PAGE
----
“I’m glad the year is over,” she said. “I’m glad your father will be returning home this year.”
I, too, was glad that it was 1971. In three months I would turn seven. I wanted to say something sweet and smart. Something that would keep Mommy’s smile in place, at least until Tatay and Lanelle finally returned home and we could be a whole, happy family again.
Lanelle showed up in June, back home first without Tatay. Something was different about her. She was taller and her hair longer, curlier than before. I was glad to see her, but it would take weeks, maybe months, for us to reacquaint ourselves. She said little of how life was in Connecticut. At fifteen, the curves on her chest were more defined than before she left, like Mommy and all women seemed to have. She also brought home two record albums, one called Hair, and the other by someone named Elton John. She played them over and over on the turntable. She dressed in bright shirts, as loud as her music, with rainbows bleeding in circular patterns.
But I wondered why Tatay was still not back when he said he would only be away for nine months. What would it be like to see him again? Would he have changed as Lanelle had?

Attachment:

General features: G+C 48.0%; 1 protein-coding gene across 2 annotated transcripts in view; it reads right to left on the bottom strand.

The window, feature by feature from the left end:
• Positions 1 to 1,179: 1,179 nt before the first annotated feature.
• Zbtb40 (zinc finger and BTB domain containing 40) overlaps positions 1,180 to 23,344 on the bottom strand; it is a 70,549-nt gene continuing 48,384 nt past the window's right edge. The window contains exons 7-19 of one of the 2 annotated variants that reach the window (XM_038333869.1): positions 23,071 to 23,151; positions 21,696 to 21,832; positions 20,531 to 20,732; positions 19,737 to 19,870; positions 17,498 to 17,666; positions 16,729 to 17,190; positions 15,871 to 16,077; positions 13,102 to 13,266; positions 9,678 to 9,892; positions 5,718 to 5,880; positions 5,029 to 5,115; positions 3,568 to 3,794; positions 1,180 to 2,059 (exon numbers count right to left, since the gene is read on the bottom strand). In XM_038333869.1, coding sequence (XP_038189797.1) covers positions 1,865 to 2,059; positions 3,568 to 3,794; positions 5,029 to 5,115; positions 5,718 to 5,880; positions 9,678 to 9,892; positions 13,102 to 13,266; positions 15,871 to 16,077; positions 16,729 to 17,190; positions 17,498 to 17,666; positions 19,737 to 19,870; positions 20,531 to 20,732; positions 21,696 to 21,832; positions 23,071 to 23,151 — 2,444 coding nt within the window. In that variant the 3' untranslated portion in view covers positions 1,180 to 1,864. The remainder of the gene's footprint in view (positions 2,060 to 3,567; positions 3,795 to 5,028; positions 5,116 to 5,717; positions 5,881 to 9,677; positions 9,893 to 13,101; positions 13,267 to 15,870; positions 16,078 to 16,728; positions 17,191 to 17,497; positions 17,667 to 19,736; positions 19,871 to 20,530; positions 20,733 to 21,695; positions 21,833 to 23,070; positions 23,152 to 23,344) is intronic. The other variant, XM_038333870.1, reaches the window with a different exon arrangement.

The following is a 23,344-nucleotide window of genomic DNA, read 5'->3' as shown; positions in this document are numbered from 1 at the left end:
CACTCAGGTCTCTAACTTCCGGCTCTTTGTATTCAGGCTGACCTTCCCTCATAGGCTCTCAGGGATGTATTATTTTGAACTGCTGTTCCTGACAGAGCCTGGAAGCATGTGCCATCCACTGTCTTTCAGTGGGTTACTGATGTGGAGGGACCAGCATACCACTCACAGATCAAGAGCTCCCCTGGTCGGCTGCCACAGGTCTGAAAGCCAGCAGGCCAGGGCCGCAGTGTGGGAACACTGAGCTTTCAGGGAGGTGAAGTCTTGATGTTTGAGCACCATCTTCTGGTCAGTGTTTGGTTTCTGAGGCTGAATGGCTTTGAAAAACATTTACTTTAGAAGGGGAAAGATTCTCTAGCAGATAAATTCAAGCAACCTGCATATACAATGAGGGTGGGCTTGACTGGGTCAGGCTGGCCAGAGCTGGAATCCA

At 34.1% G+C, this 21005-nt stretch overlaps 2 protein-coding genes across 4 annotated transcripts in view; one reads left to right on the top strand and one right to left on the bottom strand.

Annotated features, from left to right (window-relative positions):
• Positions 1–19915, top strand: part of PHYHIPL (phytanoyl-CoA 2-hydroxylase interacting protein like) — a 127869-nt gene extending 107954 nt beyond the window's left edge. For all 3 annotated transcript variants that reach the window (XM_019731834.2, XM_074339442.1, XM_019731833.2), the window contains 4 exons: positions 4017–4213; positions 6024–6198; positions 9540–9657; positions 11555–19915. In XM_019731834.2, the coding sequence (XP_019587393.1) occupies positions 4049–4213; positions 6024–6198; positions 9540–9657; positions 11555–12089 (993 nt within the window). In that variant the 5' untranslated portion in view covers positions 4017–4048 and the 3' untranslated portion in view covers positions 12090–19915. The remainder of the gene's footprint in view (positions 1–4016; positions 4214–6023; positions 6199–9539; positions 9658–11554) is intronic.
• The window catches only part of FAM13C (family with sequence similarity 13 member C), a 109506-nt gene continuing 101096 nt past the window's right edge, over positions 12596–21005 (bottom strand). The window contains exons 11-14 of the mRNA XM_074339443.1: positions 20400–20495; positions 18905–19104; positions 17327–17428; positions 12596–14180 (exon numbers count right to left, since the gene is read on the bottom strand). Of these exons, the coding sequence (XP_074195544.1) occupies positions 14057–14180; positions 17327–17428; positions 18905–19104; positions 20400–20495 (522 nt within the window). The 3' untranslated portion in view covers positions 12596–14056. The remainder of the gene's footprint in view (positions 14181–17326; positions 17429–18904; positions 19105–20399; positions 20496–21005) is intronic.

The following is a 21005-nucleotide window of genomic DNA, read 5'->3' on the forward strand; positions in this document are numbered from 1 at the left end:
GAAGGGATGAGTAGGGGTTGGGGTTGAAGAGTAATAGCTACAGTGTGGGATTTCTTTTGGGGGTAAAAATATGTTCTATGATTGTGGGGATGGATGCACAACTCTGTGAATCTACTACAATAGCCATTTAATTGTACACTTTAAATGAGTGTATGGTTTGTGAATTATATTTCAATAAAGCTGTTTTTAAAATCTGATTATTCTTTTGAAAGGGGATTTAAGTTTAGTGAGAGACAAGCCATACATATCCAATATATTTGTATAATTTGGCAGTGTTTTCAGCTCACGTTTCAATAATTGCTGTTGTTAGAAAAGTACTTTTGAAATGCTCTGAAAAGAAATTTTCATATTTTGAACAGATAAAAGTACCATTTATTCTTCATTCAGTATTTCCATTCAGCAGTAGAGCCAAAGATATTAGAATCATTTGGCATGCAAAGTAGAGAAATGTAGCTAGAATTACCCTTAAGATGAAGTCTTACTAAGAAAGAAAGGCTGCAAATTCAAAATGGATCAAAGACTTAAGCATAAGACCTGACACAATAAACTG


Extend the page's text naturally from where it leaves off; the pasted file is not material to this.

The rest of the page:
Mommy picked up Tatay at the airport a month later, in late July. She insisted that we wait for him at home. When we saw him step out of the car, Rossana, Jonas, and I jumped on him, attacking him like eager puppies. He squatted down and hugged all three of us at once. Mommy shouted out to Collie and the others to carry in his suitcases. One was light blue and the other two were grey. They were Samsonite, as sturdy as tortoise shells, and their locks snapped open like TV antennae. And when Tatay opened each one in half, as if a casino clam, the crisp, clean scent of America exploded throughout the bedroom.